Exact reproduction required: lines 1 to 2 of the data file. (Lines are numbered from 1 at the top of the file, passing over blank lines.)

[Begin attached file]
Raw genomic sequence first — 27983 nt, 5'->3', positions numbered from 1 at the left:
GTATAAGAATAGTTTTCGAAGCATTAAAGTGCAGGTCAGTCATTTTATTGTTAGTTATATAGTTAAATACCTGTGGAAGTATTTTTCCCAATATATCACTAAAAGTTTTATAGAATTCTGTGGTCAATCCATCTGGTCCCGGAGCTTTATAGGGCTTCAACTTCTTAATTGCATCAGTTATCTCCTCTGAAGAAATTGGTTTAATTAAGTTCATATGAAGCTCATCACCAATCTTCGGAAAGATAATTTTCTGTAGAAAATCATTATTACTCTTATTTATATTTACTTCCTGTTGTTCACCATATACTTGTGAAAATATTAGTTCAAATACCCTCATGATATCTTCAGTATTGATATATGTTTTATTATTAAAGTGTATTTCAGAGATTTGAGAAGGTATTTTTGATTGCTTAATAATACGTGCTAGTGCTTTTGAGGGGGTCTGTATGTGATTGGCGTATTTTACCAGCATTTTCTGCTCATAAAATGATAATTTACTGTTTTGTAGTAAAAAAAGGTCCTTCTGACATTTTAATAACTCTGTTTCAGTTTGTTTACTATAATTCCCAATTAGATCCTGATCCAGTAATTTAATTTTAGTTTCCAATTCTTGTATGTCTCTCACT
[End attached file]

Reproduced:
Raw genomic sequence first — 27983 nt, 5'->3', positions numbered from 1 at the left:
GTATAAGAATAGTTTTCGAAGCATTAAAGTGCAGGTCAGTCATTTTATTGTTAGTTATATAGTTAAATACCTGTGGAAGTATTTTTCCCAATATATCACTAAAAGTTTTATAGAATTCTGTGGTCAATCCATCTGGTCCCGGAGCTTTATAGGGCTTCAACTTCTTAATTGCATCAGTTATCTCCTCTGAAGAAATTGGTTTAATTAAGTTCATATGAAGCTCATCACCAATCTTCGGAAAGATAATTTTCTGTAGAAAATCATTATTACTCTTATTTATATTTACTTCCTGTTGTTCACCATATACTTGTGAAAATATTAGTTCAAATACCCTCATGATATCTTCAGTATTGATATATGTTTTATTATTAAAGTGTATTTCAGAGATTTGAGAAGGTATTTTTGATTGCTTAATAATACGTGCTAGTGCTTTTGAGGGGGTCTGTATGTGATTGGCGTATTTTACCAGCATTTTCTGCTCATAAAATGATAATTTACTGTTTTGTAGTAAAAAAAGGTCCTTCTGACATTTTAATAACTCTGTTTCAGTTTGTTTACTATAATTCCCAATTAGATCCTGATCCAGTAATTTAATTTTAGTTTCCAATTCTTGTATGTCTCTCACT